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Money Management Tips For Students With Credit Cards
Keeping control of your money is one of the hardest lessons we have to learn as new college and university students. For many of us it is our first time away from home, and the first time we have to be truly responsible for all the financial affairs in our lives. Some get a handle on money matters faster than others. That's just the way she goes. But if you're not really all that sure where your money is going each month, here are a few things you may want to consider.
I. Avoid Temptations
If you have a particular weakness, and we all do, just stay away from it. If you love shopping, stay out of the malls. If you're a tech-head, stick to once a year upgrades. Nobody says avoiding temptation is going to be easy. However, it is a must if you want to save money. When you want to give into your temptation, this is the time to use your "allowance". Your allowance can be a set amount for 'special' items, or just a big jar where you put your loose change at the end of every day.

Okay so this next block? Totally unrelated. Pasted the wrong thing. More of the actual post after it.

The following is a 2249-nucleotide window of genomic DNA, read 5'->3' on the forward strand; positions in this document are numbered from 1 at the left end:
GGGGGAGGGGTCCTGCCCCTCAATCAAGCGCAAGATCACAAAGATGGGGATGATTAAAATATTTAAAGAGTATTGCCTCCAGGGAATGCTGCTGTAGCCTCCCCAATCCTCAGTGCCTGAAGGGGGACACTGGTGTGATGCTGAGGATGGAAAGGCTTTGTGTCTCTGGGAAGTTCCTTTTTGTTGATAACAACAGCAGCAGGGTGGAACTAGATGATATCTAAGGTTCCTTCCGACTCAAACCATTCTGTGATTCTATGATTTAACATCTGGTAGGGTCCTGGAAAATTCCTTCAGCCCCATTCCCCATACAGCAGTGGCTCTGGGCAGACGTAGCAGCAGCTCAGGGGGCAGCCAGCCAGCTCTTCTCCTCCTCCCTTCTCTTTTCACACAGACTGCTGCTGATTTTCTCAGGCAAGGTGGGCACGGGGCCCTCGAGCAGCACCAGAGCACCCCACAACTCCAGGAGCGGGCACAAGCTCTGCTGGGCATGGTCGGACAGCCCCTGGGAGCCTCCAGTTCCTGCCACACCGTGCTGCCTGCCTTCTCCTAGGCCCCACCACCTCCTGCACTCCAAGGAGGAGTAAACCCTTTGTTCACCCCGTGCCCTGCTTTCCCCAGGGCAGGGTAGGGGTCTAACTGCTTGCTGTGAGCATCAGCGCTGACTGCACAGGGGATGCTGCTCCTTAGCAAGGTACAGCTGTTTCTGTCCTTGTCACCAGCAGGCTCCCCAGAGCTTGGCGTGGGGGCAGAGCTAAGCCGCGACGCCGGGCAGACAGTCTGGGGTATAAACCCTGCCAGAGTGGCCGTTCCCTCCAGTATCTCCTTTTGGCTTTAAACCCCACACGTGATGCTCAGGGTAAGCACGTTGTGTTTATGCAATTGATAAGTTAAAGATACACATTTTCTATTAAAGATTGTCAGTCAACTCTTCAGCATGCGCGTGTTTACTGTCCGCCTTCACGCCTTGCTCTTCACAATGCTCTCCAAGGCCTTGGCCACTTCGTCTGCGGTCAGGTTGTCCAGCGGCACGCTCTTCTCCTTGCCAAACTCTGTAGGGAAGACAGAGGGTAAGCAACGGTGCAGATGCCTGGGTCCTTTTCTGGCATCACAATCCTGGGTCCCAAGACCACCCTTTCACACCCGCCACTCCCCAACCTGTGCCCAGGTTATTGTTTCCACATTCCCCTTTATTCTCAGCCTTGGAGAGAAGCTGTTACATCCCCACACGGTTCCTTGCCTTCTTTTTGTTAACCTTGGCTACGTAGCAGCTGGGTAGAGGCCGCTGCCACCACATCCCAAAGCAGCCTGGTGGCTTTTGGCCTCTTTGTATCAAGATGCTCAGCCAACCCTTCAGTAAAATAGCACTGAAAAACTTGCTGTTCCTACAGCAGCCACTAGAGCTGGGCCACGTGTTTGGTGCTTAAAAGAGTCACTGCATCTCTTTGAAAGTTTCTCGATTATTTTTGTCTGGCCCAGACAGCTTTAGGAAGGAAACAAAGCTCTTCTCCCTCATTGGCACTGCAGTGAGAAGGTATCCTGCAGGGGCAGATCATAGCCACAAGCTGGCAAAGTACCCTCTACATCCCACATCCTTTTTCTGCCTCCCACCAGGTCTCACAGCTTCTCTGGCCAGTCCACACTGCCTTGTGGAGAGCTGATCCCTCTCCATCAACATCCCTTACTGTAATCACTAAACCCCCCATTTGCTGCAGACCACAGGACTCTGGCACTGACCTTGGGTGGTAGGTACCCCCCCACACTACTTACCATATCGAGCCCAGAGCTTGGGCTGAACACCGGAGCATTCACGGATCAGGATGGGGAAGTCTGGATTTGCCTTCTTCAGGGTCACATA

II. Credit Cards
If you have a credit card, use it only for emergency. Although they are really handy, credit cards are dangerous and possibly very damaging to your financial future. Credit cards (and in particular student credit cards) have very high interest rates. If you are only able or willing to make the minimum monthly payments then you will very quickly end up with a HUGE amount of debt because of the interest. The really bad thing is that you will also have to pay interest on the interest you owe. So, credit cards are good in a pinch, but should never be used as an extension of your cash.
III. Credit Card Interest
If you have credit cards and your credit is in good standing, you should take the time to call your credit card company, and ask for your interest rate to be lowered. It is just as simple as that. Most people have no idea they can even do this so they never make the call. Just ask the rep for a better rate on your credit card and they will take care of it for you.
IV. Financial Consulting
Many financial companies, community colleges and even churches offer classes on how to manage money. In some cases the courses are free, but often they cost around $35 to attend: it is money well spent. Another choice you have is consumer-counseling services. This is a great if you are getting into debt trouble. The counselors will work with your creditors to lower your balances, interest rates, and establish workable payment schedule that you can manage.
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